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Officials weigh selling ice rink

December 10, 1998

Hagerstown Ice & Sports ComplexBy JULIE E. GREENE / Staff Writer

photo: JOE CROCETTA / staff photographer




City officials said they might consider selling the Hagerstown Ice & Sports Complex if the skating rink's financial picture does not improve over the winter.

A group of investors has offered to buy the financially troubled rink. The group includes Walter Dill, a former executive director at the rink who spearheaded its construction and now is suing the nonprofit Washington County Sports Foundation that operates it.

The mayor and City Council decided behind closed doors on Tuesday not to accept a $1.8 million offer for the $2.3 million rink at the Hagerstown Fairgrounds.

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Mayor Robert E. Bruchey II said he and the council will wait until March, when the rink's busy season has ended, to consider whether to sell the rink.

At that time, city officials also will look at other options to improve the rink's operation, such as changing management.

Should the council decide to sell the rink, bids will be solicited, city officials said.

"I understand that it's a project that was done for community betterment and I understand that the city subsidizes the pool, the golf course. Do I think that the private sector could do a better job with the ice rink? Yes. I think it should be looked at very hard," Bruchey said.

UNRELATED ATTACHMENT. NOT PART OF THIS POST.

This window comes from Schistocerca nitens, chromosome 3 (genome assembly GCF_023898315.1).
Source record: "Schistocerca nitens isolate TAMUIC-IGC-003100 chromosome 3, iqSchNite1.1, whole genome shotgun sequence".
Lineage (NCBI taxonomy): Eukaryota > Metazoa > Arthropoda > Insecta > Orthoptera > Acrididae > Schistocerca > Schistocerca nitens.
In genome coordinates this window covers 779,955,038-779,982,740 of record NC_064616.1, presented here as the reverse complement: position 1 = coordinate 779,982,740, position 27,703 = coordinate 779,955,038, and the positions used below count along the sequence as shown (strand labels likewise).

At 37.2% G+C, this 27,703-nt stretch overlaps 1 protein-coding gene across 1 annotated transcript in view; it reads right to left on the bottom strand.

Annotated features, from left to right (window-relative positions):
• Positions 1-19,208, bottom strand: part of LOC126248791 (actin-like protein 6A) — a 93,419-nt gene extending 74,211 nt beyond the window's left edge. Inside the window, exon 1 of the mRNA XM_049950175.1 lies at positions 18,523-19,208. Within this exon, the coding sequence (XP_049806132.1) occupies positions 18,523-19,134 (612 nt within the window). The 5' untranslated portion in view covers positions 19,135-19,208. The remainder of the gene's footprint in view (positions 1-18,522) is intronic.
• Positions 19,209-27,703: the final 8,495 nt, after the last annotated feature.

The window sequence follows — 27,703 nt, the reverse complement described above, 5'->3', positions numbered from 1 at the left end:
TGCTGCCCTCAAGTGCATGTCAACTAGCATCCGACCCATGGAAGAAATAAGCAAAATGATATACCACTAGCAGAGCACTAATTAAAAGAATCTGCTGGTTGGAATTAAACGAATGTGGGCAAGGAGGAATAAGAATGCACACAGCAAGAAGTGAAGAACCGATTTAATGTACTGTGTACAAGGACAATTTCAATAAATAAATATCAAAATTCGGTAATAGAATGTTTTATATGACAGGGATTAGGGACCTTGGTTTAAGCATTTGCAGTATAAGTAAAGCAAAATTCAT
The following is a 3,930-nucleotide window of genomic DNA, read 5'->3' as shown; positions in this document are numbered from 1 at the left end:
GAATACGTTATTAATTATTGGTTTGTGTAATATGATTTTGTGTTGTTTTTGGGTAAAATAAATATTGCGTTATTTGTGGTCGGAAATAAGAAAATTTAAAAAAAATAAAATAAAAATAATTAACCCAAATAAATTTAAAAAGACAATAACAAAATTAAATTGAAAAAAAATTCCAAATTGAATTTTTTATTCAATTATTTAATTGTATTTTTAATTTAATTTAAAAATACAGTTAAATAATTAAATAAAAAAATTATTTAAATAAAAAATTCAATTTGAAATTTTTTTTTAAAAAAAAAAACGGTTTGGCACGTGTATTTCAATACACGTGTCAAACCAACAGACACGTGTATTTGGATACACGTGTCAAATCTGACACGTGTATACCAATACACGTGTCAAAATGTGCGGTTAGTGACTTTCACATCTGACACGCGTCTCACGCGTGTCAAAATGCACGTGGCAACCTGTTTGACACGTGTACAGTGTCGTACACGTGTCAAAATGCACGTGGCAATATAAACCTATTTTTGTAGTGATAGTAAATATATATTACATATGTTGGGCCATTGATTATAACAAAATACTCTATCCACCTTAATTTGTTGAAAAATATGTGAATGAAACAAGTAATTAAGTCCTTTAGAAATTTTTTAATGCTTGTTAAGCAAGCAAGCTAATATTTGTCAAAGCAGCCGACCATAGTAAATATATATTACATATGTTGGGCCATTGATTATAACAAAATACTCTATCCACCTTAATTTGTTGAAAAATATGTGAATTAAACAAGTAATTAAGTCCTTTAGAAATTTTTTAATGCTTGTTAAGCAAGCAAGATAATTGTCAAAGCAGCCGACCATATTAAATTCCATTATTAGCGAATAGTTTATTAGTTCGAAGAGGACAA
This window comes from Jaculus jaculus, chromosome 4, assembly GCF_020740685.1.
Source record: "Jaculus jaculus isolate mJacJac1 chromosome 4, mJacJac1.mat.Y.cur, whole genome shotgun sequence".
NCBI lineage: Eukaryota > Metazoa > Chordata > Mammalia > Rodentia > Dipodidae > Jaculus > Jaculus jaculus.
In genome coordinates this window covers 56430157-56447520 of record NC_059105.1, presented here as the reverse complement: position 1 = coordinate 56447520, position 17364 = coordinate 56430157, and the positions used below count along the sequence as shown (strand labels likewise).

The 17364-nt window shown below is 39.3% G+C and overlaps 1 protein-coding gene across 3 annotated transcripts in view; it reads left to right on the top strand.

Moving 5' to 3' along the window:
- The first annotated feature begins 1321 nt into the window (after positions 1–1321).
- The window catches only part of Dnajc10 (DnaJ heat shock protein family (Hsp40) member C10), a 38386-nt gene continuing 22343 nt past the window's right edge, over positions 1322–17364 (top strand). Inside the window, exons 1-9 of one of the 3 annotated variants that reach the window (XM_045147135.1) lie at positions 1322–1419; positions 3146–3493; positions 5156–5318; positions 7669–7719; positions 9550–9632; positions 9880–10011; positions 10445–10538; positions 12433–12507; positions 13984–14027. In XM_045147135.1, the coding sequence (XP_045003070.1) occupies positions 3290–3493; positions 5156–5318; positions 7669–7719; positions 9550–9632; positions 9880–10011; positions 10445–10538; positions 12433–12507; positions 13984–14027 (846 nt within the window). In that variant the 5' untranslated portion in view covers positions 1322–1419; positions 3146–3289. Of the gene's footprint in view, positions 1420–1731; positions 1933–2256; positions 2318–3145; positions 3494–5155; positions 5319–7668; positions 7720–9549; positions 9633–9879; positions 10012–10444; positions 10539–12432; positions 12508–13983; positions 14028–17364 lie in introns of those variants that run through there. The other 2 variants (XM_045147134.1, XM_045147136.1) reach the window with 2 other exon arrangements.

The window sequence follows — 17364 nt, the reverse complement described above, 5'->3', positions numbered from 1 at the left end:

Dill said he and six co-investors believe they could run the rink successfully as a for-profit business.

"If they said 'no,' then they're just going to continuously go into debt," said Dill, who also is considering buying a privately owned ice rink in Frederick, Md., that filed for bankruptcy.

Dill said he thinks he can save the Hagerstown rink.

"I'm not saying I would run the rink, but I think the organization could do it," Dill said. Dill resigned as executive director in October 1997 after a barrage of criticism.

Foundation board member and Councilman William M. Breichner said if Dill can run the rink successfully, so can the city.

"That's rather foolish to say a private entrepreneur can do a better job," Breichner said.

"I didn't study the offer in detail. It was sort of bizarre to suddenly have this come up, with the lawsuit," Breichner said.

On July 11, Dill filed a civil suit in Washington County Circuit Court seeking $2.3 million in compensatory and punitive damages from the foundation.

Before city officials could sell the rink, City Finance Director Al Martin said they would have to determine whether doing so would jeopardize the tax-exempt status of the $1.2 million in bonds the city issued to build it. He also would have to check on the legalities of a sale, since the land was bought with government grants.

Councilman Alfred W. Boyer said he prefers the rink remain a public-private partnership with the foundation.

"I really don't consider what we got as a real bonafide, viable offer. It came on a piece of stationery with no address, no telephone numbers," Boyer said.

While the rink is experiencing financial troubles now, foundation Chairman Gary Wright said he expects the foundation to be in the black by the year 2001.

Wright said he thinks that over the winter the foundation will be able to pay part of the $54,470 in overdue rent and the entire $34,800 in overdue utility and management bills.

Foundation officials soon will enter into contract negotiations with its management firm, JRV Management. The contract expires March 1, he said.

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